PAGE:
Fisher Slough marsh restoration (Burlington) – $5.2 million – Restores 60 acres of the Skagit River floodplain by replacing antiquated agriculture floodgates and restoring 15 miles of high-quality habitat for chum, coho, threatened Chinook salmon and other species.
Hansen Creek floodplain restoration (Milltown) – $988,000 – Excavates and reconnects 140 acres of forested floodplain habitat and installs woody debris for chum, coho, threatened Chinook salmon and other species.

GRAYS HARBOR COUNTY: Biologists not sure what killed gray whale
June 29, 2009 (News Tribune)
After performing a necropsy on the carcass of a gray whale that was found on Copalis Beach last week, marine biologists can’t figure out a cause of death, according to The Daily World of Aberdeen.
A group of marine biologists from Cascadia Research, a nonprofit group that conducts research to manage and protect threatened marine mammals, spent Thursday morning performing a post-mortem on the carcass. The team determined that the carcass of the gray whale, a 43-foot adult female, had been too decomposed for them to figure out how or when it died, said Jesse Huggins, a stranding coordinator for the organization.
“It was too decomposed, but we think it had been there for at least a couple of days,” she said.

Tangled whale puts training to test
June 29, 2009 (Toronto Globe and Mail)
Being trained to disentangle whales from nets, lines and assorted fishing gear might seem like an obscure skill that one would never use.
But twice in the past several weeks Paul Cottrell has had an opportunity to put that training to use, both times on an accident prone humpback named Twister.
A few weeks ago Mr. Cottrell was called back to Knight Inlet - on what was only his second entangled whale call - and again he found Twister with a prawn line caught in his mouth.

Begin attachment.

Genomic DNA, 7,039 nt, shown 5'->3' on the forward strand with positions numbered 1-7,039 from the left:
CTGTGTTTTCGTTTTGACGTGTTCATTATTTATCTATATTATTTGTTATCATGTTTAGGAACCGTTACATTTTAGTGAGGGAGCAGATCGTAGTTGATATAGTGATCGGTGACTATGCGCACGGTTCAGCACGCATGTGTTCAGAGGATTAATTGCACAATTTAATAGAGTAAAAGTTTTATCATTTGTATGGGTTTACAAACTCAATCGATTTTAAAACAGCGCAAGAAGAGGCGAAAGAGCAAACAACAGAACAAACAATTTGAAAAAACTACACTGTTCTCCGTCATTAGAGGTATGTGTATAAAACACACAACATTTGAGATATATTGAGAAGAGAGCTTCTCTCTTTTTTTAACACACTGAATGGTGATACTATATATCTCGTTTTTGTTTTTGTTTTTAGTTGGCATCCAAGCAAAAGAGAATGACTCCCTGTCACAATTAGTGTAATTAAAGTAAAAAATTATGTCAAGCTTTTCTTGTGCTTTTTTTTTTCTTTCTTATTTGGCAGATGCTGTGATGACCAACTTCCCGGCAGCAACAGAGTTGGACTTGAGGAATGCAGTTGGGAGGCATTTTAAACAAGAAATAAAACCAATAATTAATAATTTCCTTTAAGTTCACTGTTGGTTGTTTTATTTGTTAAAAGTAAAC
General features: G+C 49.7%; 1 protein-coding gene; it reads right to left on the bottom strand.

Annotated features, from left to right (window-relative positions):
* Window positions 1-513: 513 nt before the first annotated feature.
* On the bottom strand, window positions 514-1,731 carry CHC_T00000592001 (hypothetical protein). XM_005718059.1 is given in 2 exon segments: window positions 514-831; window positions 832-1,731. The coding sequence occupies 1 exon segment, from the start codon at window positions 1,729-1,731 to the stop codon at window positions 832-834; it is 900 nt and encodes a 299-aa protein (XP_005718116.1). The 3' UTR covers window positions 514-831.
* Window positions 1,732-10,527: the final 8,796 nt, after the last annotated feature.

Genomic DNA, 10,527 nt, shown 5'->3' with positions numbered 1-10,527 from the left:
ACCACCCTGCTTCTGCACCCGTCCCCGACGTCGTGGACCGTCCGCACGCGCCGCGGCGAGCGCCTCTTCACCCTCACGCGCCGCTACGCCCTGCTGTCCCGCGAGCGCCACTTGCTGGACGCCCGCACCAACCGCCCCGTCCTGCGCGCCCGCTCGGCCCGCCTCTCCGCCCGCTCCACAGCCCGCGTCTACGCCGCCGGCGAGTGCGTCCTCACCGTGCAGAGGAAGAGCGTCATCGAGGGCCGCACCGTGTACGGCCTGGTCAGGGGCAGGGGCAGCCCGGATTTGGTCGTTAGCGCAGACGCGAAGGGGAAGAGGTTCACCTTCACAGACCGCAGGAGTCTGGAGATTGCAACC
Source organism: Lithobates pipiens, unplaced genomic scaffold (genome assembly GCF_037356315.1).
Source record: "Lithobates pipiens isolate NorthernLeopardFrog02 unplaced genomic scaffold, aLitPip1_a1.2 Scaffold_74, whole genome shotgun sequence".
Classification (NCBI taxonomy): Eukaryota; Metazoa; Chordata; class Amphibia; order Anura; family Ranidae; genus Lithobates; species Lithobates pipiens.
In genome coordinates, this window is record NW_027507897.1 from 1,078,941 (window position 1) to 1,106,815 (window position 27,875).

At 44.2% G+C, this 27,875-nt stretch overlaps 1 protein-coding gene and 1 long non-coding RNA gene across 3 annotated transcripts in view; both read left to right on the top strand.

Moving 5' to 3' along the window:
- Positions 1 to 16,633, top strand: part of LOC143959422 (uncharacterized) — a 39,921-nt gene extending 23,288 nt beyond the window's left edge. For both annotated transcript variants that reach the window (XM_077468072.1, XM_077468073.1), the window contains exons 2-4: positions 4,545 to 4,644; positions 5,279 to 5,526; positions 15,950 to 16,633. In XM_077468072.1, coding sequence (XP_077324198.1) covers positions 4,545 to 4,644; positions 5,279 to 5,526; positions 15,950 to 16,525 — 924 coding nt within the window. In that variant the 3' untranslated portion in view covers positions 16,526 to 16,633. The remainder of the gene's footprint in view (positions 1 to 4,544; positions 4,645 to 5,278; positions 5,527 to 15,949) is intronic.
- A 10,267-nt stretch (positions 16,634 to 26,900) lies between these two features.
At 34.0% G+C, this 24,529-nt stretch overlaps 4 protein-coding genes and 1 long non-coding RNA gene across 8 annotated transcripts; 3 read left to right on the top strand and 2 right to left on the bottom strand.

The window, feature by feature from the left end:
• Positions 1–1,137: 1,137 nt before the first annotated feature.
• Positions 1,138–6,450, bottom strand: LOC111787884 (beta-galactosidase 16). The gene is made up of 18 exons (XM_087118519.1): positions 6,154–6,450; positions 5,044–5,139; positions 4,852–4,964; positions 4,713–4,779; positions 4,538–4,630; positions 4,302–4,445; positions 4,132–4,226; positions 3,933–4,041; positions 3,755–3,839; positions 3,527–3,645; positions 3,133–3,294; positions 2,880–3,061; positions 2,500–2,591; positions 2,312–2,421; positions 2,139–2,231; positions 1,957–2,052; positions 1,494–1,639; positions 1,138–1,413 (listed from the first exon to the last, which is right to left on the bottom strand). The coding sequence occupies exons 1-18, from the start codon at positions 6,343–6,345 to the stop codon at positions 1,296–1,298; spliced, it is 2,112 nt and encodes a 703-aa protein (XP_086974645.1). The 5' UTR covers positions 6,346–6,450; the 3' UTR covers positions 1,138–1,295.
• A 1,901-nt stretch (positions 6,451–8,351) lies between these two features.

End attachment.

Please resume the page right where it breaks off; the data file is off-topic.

This time the humpback had made a real mess of it, twisting up in a 3,000-metre length of rope that was towing about 50 prawn traps, weighing nearly 300 kilograms.
Mr. Cottrell, Mr. Humphries and Mr. Plummer caught up to the whale in a rigid hulled, inflatable DFO patrol boat. They pulled the outboards out of the water, so the props wouldn't cut Twister, and then began to hand line themselves up the prawn rope, inching closer and closer to the whale, which was now towing their boat as well as all the prawn traps.
"Our big fear was that the gear might get caught on the bottom, pull him down, and drown him," said Mr. Cottrell.
They got close enough to the whale to be able to reach out and touch it. But Mr. Cottrell said they weren't worried the whale, which could have flipped the boat with its powerful tail, was going to lash out at them.
"They are really gentle giants," he said of humpbacks. "I don't know if he was aware we were trying to help him, but as we got closer and lifted up the weight of the prawn traps, he slowed down ... he knew where the boat was and he was really careful not to hit us."
"It's an incredible feeling, realizing the line is gone and he's going to be OK," said Mr. Cottrell. "It just brings this euphoria. It's like scoring a goal in triple overtime."

Training range OK for whales, Navy says
June 26, 2009 (Jacksonville News)